The Characters

(Masterpieces of American Fiction)

Well-read, intelligent, skeptical but not cynical, Hank Worthington at the end of middle age is an entertaining and at times engaging narrator, viewing the events of his life and times with the same ironic detachment and informed objectivity that have ensured his success as a “healer” of ailing business firms. Indulging in a mannered literary style that harks back to his earlier possible vocation, Hank clearly seems to be enjoying himself as he recalls his grandfather’s checkered career, or his sexual initiation at the hands of a married woman, a neighbor and distant cousin some fifteen years his senior. Also illuminating are his considered recollections of deskbound but mobile military service during World War II, ranging outward to contemplate the war in general, and his observations with regard to the postwar business world.

Hank’s grandfather Dodd, although drawn perilously close to caricature, provides a generally credible object lesson both in the abuses of learning and in the perils of inbreeding both literal and figurative, perils that Hank himself appears to have escaped. “Cubby’s” bizarre yet still mediocre career stands as proof that breeding is no guarantor of personal quality, nor learning (even when inherited) of professional excellence. Hank’s own father, soon banished to the sidelines by dint of his early death, fares hardly better than “Cubby” when subjected to Hank’s scrutiny, implicitly deemed a failure despite his rather...

(The entire section is 604 words.)

Characters Discussed

(Great Characters in Literature)

Henry Dodd (Hank) Worthington

Henry Dodd (Hank) Worthington, the narrator, the head of a prosperous management consulting firm in a suburb of New York City. His viewpoint is that of a reflective, dispassionately honest man in his late sixties. He recalls himself in earlier scenes: as the privileged child of a New England college president; as a teenager, stealing stamps at school, but through cleverness and luck concealing his own guilt while gaining popularity defending an innocent friend; again in his teens, submitting to the expert seduction of a married woman who, in the opinion of an older, wiser Hank, was executing a curious revenge on her philandering husband; at Harvard, now tall, handsome, and sophisticated, enjoying the friendship of athletic Percy Cundill, literary Knox Frothingham, and sharp-witted Jon Le Cato; and after graduation, abandoning literature, falling in love with Judith Conway, and casually taking the job that will lead to his highly successful career.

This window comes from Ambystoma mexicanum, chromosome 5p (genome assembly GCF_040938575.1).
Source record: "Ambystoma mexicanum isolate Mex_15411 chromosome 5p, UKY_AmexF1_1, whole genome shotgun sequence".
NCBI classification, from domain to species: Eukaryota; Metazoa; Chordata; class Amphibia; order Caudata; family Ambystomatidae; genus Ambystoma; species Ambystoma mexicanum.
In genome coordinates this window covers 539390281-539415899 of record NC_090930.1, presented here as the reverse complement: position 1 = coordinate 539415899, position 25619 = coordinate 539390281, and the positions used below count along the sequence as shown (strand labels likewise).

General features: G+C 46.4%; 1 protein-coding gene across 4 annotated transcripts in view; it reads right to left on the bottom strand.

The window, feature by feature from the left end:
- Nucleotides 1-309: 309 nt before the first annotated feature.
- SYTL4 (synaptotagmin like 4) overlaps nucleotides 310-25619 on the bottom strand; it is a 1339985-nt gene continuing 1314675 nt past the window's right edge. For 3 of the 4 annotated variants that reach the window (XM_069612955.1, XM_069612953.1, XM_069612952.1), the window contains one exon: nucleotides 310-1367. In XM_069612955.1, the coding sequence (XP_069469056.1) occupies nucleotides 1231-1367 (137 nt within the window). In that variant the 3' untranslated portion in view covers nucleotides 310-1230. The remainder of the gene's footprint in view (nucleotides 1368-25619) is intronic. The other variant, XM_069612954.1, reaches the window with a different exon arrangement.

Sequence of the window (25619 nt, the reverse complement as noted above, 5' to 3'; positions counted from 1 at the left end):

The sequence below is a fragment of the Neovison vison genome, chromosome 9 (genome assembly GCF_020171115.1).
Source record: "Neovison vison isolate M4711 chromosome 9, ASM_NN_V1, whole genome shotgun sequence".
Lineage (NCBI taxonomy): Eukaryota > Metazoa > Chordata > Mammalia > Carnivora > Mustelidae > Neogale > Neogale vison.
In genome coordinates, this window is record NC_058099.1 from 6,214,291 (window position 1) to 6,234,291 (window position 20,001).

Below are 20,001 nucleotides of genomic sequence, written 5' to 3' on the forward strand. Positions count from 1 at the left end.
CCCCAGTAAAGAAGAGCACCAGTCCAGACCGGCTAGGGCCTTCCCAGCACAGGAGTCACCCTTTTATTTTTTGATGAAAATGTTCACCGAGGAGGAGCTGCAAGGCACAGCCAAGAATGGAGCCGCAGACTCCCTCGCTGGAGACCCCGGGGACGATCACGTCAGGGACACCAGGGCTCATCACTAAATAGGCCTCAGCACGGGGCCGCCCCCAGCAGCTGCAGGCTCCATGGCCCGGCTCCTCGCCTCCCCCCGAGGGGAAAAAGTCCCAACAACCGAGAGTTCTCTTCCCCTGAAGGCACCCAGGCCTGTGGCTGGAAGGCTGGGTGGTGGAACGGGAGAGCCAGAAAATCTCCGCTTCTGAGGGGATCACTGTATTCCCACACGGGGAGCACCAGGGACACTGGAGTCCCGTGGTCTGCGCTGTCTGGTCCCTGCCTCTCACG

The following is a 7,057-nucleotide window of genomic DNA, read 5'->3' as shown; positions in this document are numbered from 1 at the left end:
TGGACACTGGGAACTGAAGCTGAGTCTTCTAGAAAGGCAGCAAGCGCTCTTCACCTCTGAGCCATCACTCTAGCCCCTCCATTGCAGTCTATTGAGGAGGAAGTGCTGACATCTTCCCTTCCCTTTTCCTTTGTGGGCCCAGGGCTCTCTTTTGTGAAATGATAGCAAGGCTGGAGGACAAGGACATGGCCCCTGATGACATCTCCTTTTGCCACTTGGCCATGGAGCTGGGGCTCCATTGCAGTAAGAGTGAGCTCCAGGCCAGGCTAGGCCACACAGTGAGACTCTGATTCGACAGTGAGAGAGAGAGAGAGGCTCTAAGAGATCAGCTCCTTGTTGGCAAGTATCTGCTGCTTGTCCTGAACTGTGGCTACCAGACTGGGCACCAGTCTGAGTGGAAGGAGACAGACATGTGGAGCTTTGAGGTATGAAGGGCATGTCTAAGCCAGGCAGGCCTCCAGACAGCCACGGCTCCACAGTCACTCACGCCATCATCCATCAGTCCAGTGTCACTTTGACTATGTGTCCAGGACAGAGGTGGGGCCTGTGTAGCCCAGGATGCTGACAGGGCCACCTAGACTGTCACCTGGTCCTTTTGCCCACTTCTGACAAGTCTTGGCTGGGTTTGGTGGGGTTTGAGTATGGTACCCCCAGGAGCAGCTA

Ethelbert Cuthbertson “Cubby” Dodd

Ethelbert Cuthbertson “Cubby” Dodd, Hank’s maternal grandfather, who was, for a time, the most famous member of the college faculty. His fame derived from attacking Sigmund Freud. By the time Cubby retires, most academic psychologists have forgotten him. Living into his nineties, he becomes legendary for great teaching and scholarship, but the legend is largely false on both counts.

Franklin Pierce Worthington

Franklin Pierce Worthington, Hank’s father, descended from generations of educated New Englanders. A Harvard Ph.D. specializing in Geoffrey Chaucer, he teaches at the college and then becomes its competent, conventional president. He and Hank’s mother die accidentally,...

(The entire section is 725 words.)